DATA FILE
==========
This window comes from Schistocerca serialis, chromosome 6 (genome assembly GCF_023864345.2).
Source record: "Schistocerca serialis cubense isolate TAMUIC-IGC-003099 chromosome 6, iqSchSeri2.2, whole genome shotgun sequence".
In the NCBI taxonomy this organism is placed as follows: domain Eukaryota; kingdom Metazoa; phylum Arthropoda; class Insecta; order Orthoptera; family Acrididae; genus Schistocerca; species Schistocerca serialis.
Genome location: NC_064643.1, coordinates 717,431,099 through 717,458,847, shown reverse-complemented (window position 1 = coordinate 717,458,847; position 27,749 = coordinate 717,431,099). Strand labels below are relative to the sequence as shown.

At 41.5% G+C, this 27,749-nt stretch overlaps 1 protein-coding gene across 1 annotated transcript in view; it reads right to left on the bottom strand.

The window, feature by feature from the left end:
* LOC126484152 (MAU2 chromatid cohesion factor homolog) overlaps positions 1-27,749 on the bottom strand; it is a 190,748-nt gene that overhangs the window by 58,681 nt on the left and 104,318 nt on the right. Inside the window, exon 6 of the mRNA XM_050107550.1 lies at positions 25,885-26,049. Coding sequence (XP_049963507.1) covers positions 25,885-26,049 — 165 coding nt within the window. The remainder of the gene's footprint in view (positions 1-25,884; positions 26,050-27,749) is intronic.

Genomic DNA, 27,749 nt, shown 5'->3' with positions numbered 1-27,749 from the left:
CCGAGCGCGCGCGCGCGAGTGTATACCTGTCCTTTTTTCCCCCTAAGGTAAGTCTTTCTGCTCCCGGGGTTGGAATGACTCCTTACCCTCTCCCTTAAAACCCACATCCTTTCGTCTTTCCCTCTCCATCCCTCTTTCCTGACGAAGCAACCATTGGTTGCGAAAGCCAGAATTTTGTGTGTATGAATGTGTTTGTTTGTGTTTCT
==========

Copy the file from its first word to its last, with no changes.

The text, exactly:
This window comes from Schistocerca serialis, chromosome 6 (genome assembly GCF_023864345.2).
Source record: "Schistocerca serialis cubense isolate TAMUIC-IGC-003099 chromosome 6, iqSchSeri2.2, whole genome shotgun sequence".
In the NCBI taxonomy this organism is placed as follows: domain Eukaryota; kingdom Metazoa; phylum Arthropoda; class Insecta; order Orthoptera; family Acrididae; genus Schistocerca; species Schistocerca serialis.
Genome location: NC_064643.1, coordinates 717,431,099 through 717,458,847, shown reverse-complemented (window position 1 = coordinate 717,458,847; position 27,749 = coordinate 717,431,099). Strand labels below are relative to the sequence as shown.

At 41.5% G+C, this 27,749-nt stretch overlaps 1 protein-coding gene across 1 annotated transcript in view; it reads right to left on the bottom strand.

The window, feature by feature from the left end:
* LOC126484152 (MAU2 chromatid cohesion factor homolog) overlaps positions 1-27,749 on the bottom strand; it is a 190,748-nt gene that overhangs the window by 58,681 nt on the left and 104,318 nt on the right. Inside the window, exon 6 of the mRNA XM_050107550.1 lies at positions 25,885-26,049. Coding sequence (XP_049963507.1) covers positions 25,885-26,049 — 165 coding nt within the window. The remainder of the gene's footprint in view (positions 1-25,884; positions 26,050-27,749) is intronic.

Genomic DNA, 27,749 nt, shown 5'->3' with positions numbered 1-27,749 from the left:
CCGAGCGCGCGCGCGCGAGTGTATACCTGTCCTTTTTTCCCCCTAAGGTAAGTCTTTCTGCTCCCGGGGTTGGAATGACTCCTTACCCTCTCCCTTAAAACCCACATCCTTTCGTCTTTCCCTCTCCATCCCTCTTTCCTGACGAAGCAACCATTGGTTGCGAAAGCCAGAATTTTGTGTGTATGAATGTGTTTGTTTGTGTTTCT